Much has been said already about the recent news that Verizon, as well as other providers, have been subpoenaed to provide phone records and other "metadata" about their users. The Obama administration would like you to believe that this is simply benign information, and does not compromise your privacy. "So what if they know who or when I called somebody, they don't know what I said". Well, that's where you may be wrong.
In light of recent revelations about the NSA's "PRISM" data mining system, it's becoming clear that there is a bit of judicial sleight of hand at play here.
Here's the thing. Metadata is indeed pretty benign as far as overall privacy is concerned. It does not contain any actual content. However the government uses this information to build network maps of who knows who, who contacts who, and so forth.
However, without the actual content of these conversations, texts, or emails, it's still only but so useful. This is where PRISM comes in handy along side data capturing techniques created by the NSA. PRISM appears to be a method of data mining. Preliminary research seems to suggest it is a product of the same name created by a company by the name of Palantir. Palantir is a leading provider of data mining and analysis software for the CIA and other three letter acronym agencies within the US Government.
What data mining software like this does, is it gathers information and data from disparate sources, and finds the links between them, forming a whole picture. You then have at your fingertips records of who a person called, when, and the actual content of that call as well all conveniently bundled and packaged for analysis by officials.
Metadata is being gathered under judicial oversight. This provides a level of plausible deniability for the government. "Look, it's only metadata! Your privacy is not at risk!". However, what they are not telling you is that previous whistleblowers have already outed the fact that the NSA has been tapping into internet data pipes and siphoning off traffic for many years now, the first known instance being as far back as 2006.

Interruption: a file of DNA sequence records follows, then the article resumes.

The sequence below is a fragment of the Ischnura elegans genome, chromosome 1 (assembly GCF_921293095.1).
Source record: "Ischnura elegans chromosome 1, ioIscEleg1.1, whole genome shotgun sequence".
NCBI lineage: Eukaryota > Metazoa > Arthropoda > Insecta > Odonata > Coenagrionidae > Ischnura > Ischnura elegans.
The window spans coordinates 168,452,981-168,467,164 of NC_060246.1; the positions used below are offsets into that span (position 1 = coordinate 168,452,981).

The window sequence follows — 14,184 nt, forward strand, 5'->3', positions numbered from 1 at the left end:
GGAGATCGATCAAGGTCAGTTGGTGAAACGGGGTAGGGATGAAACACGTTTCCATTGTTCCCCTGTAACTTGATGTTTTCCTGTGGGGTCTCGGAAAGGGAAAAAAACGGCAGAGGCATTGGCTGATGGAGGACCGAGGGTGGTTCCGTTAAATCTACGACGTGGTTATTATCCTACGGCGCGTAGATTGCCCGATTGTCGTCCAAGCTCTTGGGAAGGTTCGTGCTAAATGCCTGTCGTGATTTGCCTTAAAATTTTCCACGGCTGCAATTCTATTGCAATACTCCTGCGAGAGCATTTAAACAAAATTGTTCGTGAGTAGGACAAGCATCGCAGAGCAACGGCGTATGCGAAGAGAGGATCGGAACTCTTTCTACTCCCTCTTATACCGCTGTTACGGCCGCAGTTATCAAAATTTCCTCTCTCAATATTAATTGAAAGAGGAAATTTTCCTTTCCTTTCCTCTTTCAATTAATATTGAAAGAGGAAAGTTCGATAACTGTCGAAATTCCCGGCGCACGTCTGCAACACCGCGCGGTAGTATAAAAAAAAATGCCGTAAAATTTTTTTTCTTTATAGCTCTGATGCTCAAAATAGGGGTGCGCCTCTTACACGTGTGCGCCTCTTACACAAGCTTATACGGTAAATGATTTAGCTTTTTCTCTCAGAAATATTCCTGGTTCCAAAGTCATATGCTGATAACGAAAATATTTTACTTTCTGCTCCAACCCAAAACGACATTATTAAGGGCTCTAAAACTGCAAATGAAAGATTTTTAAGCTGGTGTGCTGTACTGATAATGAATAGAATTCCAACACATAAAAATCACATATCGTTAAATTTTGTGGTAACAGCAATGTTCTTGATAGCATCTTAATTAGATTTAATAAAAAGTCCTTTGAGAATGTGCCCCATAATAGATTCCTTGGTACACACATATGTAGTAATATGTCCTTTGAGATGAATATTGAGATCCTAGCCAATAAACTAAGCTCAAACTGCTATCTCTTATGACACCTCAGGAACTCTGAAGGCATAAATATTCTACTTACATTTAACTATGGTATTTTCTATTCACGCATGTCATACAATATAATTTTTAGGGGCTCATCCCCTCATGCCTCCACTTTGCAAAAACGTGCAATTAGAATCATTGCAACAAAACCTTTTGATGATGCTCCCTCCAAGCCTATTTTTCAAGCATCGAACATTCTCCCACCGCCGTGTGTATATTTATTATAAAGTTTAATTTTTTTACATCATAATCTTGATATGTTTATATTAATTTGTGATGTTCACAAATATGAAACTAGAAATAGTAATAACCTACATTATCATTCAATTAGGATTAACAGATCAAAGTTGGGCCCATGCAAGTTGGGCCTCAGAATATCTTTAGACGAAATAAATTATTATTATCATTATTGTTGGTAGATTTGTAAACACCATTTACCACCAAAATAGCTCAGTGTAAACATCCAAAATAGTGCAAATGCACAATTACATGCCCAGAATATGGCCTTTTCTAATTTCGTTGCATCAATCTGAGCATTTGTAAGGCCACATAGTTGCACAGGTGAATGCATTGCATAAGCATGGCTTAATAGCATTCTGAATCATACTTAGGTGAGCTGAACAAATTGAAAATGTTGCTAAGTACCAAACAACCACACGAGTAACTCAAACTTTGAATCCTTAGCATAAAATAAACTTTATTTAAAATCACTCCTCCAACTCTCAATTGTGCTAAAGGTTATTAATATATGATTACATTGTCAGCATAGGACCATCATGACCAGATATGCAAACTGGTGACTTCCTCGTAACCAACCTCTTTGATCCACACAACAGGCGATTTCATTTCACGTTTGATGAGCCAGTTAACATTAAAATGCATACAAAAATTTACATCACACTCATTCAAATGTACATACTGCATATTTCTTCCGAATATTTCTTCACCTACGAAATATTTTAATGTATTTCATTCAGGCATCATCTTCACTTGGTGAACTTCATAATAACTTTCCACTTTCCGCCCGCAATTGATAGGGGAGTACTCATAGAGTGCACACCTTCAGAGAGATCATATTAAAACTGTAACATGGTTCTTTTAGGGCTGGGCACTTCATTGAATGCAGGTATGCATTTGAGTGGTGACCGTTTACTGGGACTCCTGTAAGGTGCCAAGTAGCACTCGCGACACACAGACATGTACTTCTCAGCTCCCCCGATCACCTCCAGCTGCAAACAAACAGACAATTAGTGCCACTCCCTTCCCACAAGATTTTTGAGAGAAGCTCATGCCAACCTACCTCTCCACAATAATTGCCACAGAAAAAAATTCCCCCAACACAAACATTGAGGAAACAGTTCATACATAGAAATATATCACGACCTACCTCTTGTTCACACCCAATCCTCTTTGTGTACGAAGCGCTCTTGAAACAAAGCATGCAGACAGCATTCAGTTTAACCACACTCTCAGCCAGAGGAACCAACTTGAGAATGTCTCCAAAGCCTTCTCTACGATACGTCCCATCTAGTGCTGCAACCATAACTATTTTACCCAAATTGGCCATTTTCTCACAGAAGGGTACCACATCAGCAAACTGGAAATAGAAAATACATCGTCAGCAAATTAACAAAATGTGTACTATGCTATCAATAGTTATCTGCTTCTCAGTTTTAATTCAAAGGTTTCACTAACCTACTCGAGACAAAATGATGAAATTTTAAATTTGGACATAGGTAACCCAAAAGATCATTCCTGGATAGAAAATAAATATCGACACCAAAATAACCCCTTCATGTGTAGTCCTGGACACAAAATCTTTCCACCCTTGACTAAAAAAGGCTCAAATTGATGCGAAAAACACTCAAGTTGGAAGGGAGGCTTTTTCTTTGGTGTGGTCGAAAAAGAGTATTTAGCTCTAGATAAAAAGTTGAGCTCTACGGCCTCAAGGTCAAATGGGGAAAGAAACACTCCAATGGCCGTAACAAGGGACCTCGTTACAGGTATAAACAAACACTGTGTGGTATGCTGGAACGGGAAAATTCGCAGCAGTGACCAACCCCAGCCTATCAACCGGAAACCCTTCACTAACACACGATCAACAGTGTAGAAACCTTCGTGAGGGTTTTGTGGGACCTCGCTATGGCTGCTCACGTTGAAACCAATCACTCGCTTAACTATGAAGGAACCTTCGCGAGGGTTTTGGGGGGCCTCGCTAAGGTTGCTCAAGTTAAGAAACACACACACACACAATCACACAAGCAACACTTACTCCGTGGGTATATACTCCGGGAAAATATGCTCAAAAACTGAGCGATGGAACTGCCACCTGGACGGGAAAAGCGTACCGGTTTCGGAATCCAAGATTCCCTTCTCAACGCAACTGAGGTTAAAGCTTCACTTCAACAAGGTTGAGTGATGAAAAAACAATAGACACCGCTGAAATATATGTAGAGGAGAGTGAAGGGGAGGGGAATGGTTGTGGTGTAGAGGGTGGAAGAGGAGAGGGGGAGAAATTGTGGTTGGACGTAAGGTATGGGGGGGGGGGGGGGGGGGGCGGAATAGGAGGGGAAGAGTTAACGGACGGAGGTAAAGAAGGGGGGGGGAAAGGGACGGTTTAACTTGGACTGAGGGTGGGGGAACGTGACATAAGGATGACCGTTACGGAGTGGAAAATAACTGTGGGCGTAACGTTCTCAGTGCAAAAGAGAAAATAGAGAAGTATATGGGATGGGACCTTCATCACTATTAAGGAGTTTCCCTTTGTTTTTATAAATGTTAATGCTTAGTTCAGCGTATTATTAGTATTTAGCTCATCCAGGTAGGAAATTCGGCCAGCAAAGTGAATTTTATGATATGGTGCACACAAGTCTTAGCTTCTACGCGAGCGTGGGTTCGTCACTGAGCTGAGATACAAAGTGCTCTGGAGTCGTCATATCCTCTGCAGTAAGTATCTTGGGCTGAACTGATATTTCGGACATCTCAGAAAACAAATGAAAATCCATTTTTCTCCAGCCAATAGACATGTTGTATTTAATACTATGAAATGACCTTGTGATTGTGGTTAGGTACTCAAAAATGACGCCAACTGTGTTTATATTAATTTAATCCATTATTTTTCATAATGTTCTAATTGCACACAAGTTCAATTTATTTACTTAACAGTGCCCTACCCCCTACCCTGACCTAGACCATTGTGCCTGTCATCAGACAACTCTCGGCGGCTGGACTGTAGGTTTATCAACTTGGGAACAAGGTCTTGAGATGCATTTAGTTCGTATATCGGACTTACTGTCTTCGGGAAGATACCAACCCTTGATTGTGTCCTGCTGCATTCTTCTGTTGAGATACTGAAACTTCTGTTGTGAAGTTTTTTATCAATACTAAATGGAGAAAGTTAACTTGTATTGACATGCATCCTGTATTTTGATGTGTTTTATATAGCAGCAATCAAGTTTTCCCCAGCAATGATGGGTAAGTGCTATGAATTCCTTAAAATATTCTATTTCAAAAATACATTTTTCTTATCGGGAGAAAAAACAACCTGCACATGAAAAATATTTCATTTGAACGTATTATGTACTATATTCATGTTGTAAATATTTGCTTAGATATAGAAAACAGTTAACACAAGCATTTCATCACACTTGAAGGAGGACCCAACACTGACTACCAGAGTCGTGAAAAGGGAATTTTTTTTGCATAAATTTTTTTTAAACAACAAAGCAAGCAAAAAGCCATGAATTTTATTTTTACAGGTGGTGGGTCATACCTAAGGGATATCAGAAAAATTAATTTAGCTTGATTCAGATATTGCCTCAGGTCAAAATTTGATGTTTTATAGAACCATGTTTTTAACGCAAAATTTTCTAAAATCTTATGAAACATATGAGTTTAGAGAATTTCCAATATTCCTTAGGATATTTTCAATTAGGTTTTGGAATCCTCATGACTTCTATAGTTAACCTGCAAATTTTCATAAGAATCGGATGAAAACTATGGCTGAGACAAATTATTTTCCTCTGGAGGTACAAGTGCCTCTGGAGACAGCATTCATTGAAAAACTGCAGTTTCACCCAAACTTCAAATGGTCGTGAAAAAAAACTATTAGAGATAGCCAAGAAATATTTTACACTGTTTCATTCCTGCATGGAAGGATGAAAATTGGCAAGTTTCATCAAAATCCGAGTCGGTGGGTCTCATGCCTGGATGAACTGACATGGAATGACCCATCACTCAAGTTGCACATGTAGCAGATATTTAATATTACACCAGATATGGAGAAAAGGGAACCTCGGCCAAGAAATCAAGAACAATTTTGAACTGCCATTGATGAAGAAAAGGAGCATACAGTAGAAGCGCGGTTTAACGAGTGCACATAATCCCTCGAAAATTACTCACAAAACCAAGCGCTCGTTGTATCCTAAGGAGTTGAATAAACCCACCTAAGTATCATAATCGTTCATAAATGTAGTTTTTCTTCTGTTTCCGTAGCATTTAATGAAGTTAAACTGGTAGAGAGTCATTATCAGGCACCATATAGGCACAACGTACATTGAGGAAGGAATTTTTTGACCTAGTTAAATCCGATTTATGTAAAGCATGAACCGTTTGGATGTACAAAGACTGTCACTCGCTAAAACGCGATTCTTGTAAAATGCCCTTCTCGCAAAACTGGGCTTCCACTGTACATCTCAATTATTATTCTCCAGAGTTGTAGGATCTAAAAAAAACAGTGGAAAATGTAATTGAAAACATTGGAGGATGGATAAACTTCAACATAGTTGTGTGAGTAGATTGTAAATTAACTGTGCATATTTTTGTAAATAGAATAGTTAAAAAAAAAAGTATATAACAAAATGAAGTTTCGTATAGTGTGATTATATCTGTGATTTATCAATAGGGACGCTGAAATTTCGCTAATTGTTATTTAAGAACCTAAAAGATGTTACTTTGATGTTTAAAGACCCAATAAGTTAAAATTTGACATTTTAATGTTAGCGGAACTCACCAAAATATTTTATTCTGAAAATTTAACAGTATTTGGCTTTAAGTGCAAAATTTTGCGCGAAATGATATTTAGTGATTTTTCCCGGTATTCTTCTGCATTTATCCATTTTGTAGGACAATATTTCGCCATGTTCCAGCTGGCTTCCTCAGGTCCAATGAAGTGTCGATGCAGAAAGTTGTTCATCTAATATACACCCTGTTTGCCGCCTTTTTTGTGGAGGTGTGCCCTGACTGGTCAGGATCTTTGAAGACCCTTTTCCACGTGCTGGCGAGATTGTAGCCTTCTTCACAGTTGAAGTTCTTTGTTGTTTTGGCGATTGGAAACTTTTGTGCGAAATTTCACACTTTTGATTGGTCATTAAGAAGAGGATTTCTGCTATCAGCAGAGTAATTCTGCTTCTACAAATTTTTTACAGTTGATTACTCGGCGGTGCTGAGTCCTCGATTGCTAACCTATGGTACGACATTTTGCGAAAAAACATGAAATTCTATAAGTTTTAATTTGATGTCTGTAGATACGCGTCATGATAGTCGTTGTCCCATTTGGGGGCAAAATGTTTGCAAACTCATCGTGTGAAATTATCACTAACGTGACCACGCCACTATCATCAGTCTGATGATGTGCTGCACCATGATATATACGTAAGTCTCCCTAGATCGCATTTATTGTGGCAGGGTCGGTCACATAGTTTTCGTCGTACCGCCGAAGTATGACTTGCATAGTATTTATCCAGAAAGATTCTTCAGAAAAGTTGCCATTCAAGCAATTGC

In fact the NSA is getting so good at monitoring all internet and phone traffic, they are building a huge datacenter in Utah that will set the record for the most amount of data storage capacity in the entire world.
Collecting the raw data provides content, metadata provides context. If you are listening into a stream of a phone call made at 6:01PM on a particular Tuesday, you are hearing a conversation between two unidentifiable persons. However, if you have the record of every phone call made at 6:01PM on a particular Tuesday, you now have the context of that conversation ( who's calling who ) and the content ( the actual recorded conversation ). As mentioned previously, the government is able to waive a court document in our faces claiming judicial oversight, while collecting basically everything without that same oversight.
So now we are starting to see the whole picture. The government is clearly showing the intent to monitor, index, catalog, and track the movement of pretty much every communication through the digital infrastructure, and then some. We haven't even delved into what other sources can be linked with data mining applications, such as financial records and emails.
However, this much is clear. The government is watching everything. And they are using clever judicial loopholes in order to spy on every American citizen, while avoiding and dodging every attempt at oversight. And now you know, that the argument of "it's just metadata" does not hold water. It unfortunately goes much, much deeper.